The Lady of the House worked extensively on the hides of our first two rabbit litters, and did a fantastic job. Much of the time, I was a secondary assistant doing what I’m told for anything else that happens. Given the insane life she has succeeded in getting most of the skins to a reasonably substantial level of success with the two hides nearly finished. That is what we were doing.
Wash the skinned hide. You are just trying to get the blood and dirt off the hide. We just dunked them all in a bucket of 5 gallons for us, and had a second one to rinse them off as we pulled them out one by one.
Take the rabbit’s raw, or green skin, and tackle it down on a board fur. We have plenty of plywood scraps around and for the rest we had a 4’x8 “sheet of OSB cut into 8, 2’x2′ squares. Make sure you firmly pulled it, as you do so. Since rabbit skin is so sensitive, we suggest using tack nails rather than something larger.
Because of my lack of experience in properly skinning rabbits, as you can see the skin is a bit ragged. The pink and quite lumpy bits are areas on the skin where there is either fat or pieces of flesh we couldn’t get off. We tried to flesh the hides as best as we could in our first attempt on this. In the future we will be salting first to reduce the damage we do to the hide while fleshing.
Salt the hide, this is a crucial move for us with our time reduced and dispersed. This protects the hide, so that it will not rot because we can not work on it. It also makes the hide much easier to flesh as we have learned the hard way! You put down a thick layer of salt that is completely sealed. You want the huge amounts of non-iodized salt. Just pure chloride made from sodium. Get what ever you can if you can afford it, that doesn’t have additives.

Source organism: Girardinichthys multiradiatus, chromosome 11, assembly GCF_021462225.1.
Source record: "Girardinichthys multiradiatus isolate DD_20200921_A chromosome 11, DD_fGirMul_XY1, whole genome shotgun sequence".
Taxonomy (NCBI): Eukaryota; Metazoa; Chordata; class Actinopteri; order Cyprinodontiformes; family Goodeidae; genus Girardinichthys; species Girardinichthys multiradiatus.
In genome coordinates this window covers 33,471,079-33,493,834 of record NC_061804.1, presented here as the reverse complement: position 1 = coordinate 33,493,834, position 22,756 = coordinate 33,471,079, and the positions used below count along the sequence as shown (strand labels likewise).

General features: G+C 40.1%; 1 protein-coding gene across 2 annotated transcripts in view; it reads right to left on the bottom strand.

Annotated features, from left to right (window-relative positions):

This is one of the first salted hides we’ve made. We used a LOT of salt as you can see.
Flesh the hide. You scrape off all the salt in this stage, and remove all the flesh and fat from the skin. Most of the time we did it by hand but spoons were a great aid. The Lady of the House got decent results by scoring the fat with a sharp knife, thus making sure they didn’t cut down on the skin below. You have to be careful, and you don’t have to get too far to get to the roots of the hair or you’ll lose the fur to fur slippage.
This is a bowl of fat-flesh blended scraps from the skins. Finding a better person to skin the rabbit would make this process far simpler from what I understand. I’m not skilled at skinning at this stage, unfortunately, which makes things even harder for us as we try to clean the hides. If you can’t finish fleshing out in one go, re-salt the hide and pack it away. Try not to leave it too long, they start to stink after a couple of days, and we believe that when this happens, they can also degrade in quality.
Use your tanning agent. In our case, egg yolk is mixed with a teaspoon of water, or two. We used a pastry brush to brush the mixture evenly on it. You have to be absolutely sure that you get an even coating all over the hide. You also need to make sure that you don’t get any of the fur-side eggs. This is a photo of me trying to get a good coverage at the edge of skin with the brush.
Related: How to Make Powdered Eggs at Home
When the skin is well coated with the mix of egg yolk and water, cover the skin. You’ll need a damp rag to cover the skin, and make sure you cover it all. We used a beat up old collection of sheets, and the cotton jersey just seemed to do fine for that. We wet the sheet thoroughly, then mostly rung it out before placing it over the skin.